• Taylor
            February 2, 2019 at 3:43 am

            Hey Cody. Super glad you found the post helpful! The Quilotoa Loop is gaining popularity, but information was still hard to come by when we went a couple years ago! To answer your question, this is super possible. The hike from Sigchos to Insinliví only takes 3-4 hours and is along a well defined road. Hope you enjoy your trek!

  • Reply
    Crystal Le
    October 28, 2017 at 3:54 pm

    Hey Taylor! Coming across your blog while searching about the Quilotoa trek makes me so happy. I’m headed here at the end of November with my best friend. Thanks for all of the great information!

    • Reply
      Taylor Record
      November 1, 2017 at 11:19 pm

      Hi Crystal. I still get nerdy excited when Travel Outlandish comes up on Google 🙂 You guys will have the best time! Let me know if you have any questions that come up, will you?

      • Reply
        Crystal Le
        November 1, 2017 at 11:33 pm

        YOU SHOULD BE NERDY EXCITED! Your win is our win for the travel community <3. Yes, I'll absolutely message you if things come up. Right now I'm DEEP in Amazon tour research and have finally narrowed it down to two places. Phew. Next up will be Galapagos planning and then back to Quilotoa stuff.

  • Reply
    January 10, 2018 at 11:42 pm

    Hi Taylor!

    This post helped inspire us to make the Quilotoa Loop a must see on our backpacking trip through South America. It was 100% worth it! We made a step-by-step guide to help direct anyone hiking the loop, if you want to check it out!

    • Reply
      Taylor Record
      January 15, 2018 at 7:15 pm

      Super informative, Alex! Glad you guys were able to make the trip 🙂

  • Reply
    Tess Andrade
    April 12, 2018 at 9:12 pm

    Can this trek be done as a solo female traveler? Would you consider it to be safe enough? Or would you recommend hiring a tour company?

    • Reply
      Taylor Record
      April 13, 2018 at 5:44 am

      Hey Tess. I’d say definitely yes! Do you speak a bit of Spanish? The only concern is that the trails are hard to follow, so you might need to ask locals from time to time to send you in the right direction. It’s a high traffic route, so it will also be easy to meet people at one of the hostels that you can join. Good luck out there!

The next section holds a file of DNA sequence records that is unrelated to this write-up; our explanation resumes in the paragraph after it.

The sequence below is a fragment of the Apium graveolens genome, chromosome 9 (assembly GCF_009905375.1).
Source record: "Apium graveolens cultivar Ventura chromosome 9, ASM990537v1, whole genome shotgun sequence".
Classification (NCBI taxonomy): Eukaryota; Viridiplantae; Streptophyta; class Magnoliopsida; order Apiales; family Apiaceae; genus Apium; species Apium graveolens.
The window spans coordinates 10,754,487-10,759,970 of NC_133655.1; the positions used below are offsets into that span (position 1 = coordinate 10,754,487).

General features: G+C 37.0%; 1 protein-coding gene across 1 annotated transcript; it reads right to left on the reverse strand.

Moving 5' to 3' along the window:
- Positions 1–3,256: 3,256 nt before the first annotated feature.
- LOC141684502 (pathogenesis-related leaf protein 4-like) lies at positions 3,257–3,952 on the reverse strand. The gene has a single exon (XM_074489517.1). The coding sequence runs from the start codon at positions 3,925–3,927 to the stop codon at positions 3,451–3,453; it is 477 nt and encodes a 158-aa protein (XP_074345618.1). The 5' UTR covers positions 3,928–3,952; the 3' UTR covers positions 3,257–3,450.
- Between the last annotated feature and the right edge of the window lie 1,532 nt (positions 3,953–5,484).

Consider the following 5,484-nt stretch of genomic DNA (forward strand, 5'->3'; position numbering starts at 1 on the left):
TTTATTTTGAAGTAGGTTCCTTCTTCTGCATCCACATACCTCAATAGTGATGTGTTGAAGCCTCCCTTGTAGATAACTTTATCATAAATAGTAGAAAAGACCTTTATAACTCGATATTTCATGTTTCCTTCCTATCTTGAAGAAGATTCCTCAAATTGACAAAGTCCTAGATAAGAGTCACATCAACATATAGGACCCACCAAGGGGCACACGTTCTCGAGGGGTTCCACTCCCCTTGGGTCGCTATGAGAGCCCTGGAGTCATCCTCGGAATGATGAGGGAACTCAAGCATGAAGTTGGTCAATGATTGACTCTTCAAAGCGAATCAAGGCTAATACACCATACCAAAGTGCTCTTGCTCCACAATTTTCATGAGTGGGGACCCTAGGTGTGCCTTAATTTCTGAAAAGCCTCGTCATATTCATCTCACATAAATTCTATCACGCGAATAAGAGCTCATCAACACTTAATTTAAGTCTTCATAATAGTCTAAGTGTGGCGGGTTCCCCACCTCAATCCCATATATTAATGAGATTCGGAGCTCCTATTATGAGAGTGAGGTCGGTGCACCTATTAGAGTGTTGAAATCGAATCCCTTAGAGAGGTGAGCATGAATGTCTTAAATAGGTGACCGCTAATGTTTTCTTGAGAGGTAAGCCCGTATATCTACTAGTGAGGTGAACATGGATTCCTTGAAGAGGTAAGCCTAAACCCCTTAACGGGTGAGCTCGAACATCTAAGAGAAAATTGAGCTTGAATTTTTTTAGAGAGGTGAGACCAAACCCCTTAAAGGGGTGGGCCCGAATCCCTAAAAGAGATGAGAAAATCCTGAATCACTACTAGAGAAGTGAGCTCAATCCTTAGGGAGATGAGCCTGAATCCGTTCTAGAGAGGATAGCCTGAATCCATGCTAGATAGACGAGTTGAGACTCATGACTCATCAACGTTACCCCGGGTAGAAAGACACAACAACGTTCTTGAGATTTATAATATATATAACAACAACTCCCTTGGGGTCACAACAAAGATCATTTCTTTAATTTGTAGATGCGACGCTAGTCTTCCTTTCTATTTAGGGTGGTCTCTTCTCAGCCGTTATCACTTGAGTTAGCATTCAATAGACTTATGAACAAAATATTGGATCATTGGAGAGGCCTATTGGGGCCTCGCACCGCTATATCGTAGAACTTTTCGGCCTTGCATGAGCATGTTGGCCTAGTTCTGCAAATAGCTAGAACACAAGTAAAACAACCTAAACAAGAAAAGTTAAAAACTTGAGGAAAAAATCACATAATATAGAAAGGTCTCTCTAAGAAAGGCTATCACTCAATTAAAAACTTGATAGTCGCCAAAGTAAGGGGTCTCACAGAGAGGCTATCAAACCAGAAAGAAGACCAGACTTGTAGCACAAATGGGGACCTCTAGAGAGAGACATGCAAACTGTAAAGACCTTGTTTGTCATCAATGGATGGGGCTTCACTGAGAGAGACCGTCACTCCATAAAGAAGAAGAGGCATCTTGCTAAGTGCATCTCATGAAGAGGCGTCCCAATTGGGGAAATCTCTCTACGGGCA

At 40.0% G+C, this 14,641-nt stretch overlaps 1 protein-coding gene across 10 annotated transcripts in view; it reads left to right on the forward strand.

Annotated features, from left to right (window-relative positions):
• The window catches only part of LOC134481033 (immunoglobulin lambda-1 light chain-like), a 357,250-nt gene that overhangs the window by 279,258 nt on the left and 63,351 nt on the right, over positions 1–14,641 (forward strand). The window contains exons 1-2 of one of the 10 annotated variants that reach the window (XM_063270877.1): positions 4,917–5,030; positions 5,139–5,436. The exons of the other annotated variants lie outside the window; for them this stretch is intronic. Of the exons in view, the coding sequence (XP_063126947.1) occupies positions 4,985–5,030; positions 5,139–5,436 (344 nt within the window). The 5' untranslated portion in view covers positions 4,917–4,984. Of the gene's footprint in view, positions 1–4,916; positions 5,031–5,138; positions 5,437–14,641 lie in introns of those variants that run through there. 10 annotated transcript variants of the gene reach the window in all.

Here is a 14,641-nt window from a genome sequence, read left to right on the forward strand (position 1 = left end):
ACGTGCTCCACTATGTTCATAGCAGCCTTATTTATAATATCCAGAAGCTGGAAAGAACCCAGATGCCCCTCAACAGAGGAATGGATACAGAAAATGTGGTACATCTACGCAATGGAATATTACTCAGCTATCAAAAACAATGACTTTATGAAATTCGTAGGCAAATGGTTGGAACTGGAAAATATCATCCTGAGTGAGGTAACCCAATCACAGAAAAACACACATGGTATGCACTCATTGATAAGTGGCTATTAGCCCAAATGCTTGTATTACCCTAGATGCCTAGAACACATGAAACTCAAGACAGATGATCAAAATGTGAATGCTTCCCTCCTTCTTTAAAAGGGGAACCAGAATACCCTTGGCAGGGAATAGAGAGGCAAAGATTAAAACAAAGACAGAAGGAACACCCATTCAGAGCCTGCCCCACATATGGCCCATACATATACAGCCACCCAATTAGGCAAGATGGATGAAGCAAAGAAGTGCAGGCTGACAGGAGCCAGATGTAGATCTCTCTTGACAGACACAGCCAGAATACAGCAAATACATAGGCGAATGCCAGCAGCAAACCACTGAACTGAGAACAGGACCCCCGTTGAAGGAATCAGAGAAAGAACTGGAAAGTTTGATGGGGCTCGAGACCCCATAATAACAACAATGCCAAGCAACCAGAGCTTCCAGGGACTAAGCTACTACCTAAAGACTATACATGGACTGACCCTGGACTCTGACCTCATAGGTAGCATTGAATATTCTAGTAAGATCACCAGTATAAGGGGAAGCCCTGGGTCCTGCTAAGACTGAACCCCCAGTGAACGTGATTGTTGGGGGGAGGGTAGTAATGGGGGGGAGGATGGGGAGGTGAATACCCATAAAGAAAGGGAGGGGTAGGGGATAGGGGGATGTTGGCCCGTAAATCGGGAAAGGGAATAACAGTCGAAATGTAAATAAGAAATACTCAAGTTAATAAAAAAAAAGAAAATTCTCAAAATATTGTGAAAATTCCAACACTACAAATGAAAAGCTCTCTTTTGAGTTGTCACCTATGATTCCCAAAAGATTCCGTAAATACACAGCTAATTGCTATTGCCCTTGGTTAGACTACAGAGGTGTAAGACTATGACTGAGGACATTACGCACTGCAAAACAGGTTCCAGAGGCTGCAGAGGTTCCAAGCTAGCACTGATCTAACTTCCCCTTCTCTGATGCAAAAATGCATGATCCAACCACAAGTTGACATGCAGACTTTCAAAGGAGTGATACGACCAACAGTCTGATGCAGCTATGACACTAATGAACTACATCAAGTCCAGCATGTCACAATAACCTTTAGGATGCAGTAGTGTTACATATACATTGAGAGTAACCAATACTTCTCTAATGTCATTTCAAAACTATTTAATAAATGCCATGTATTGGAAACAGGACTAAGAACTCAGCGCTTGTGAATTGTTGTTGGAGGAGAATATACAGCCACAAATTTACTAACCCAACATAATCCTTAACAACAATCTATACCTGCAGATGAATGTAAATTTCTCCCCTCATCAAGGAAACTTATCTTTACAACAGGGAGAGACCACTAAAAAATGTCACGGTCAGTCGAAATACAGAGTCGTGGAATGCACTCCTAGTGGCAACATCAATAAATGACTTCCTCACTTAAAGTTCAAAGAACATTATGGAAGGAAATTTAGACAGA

• Reply
    August 8, 2018 at 7:44 pm

    Wouh! Super post! Thank you for sharing your experience! I have just returned from Ecuador and loved it! The lagoon Quilotoa is amazing and there are so many beautiful landscapes to discover in this country! I had the chance to stay long enough to discover everything! Also, I especially had the chance to meet a perfect Quito travel agency! She organized a great trip and gave me good advice! I recommend it to you!
    It’s Gulliver Expeditions if you want a great time go!

  • Reply
    August 9, 2018 at 10:15 pm

    Hi , Thanks for the informative post. I have a question. I won’t doing the entire trek due to less time. I would be only going the quilota to chugchillan hike . I am confused where to store the luggage . I heard hostels to transfer luggage from quilota to chugchillan while you hike. is that right? Also I think its just a 1 day hike , could you confirm?

    • Reply
      August 16, 2018 at 3:55 pm

      Hi Ananya. It’s only 3-4 hours from Quilotoa to Chugchilan, so this should be doable! Check out “The Easy Way | Quilotoa > Chugchilan | 2 Days” for more details. As for left luggage, I’d leave your stuff in Latacunga and pick it up after your trek. If you’re only doing a day hike, you should be able to get by with just a day pack. Good luck and let me know how it goes!

  • Reply
    August 13, 2018 at 12:56 pm

    Hello! What a great site. Thanks for all the info. Heading for Ecuador next July/Aug for a 3-week trip. Not long enough, but perhaps able to sample a bit of backpacking in the mountains and the coast. Had a question maybe you can help with: If I had 3-4 days for hiking – would you recommend the Quiltoa loop or Iliniza Norte? How would you say the two are different? Thanks!

    • Reply
      August 16, 2018 at 3:46 pm

      Hey Jay. I’m so glad you’ve found it helpful! While the bus rides can get long, 3 weeks isn’t so bad for Ecuador. I only hiked Quilotoa, but from my understanding Illiniza Norte is high altitude and more of a proper mountain climb. Quilotoa is nice because you’re passing through meadows and local communities, but it feels more like a strenuous walk than a nature hike. Hope this helps a bit with your decision making, and let me know how you go!

  • Reply
    August 18, 2018 at 9:59 pm

    Hi Taylor I will be hiking from Quilotoa to Chugchilan in early November this year but am worried seeing people’s blogs about not being able to find the route by the rim and describing the walk as a trail of death? Is this true and do you know where to start walking from if I catch the morning bus from chugchilan ? Are there any maps or walking guides I can get hold of?

    • Reply
      August 19, 2018 at 10:00 am

      Hi Cherry. The trails really aren’t well marked, but I wouldn’t call it a trail of death! For the most part, the hike is pretty gradual. You may make a wrong turn, but you won’t ever wander off the edge of a cliff. Your best bet is to stop at one of the hostels in Chugchilan (like Cloud Forest) or the information center in Quilotoa before starting your trek. They’ll give you a free map and can also describe in some detail how you make your way from Quilotoa back to Chugchilan without wandering off along the way. Hope this helps and let me know if any other questions come up!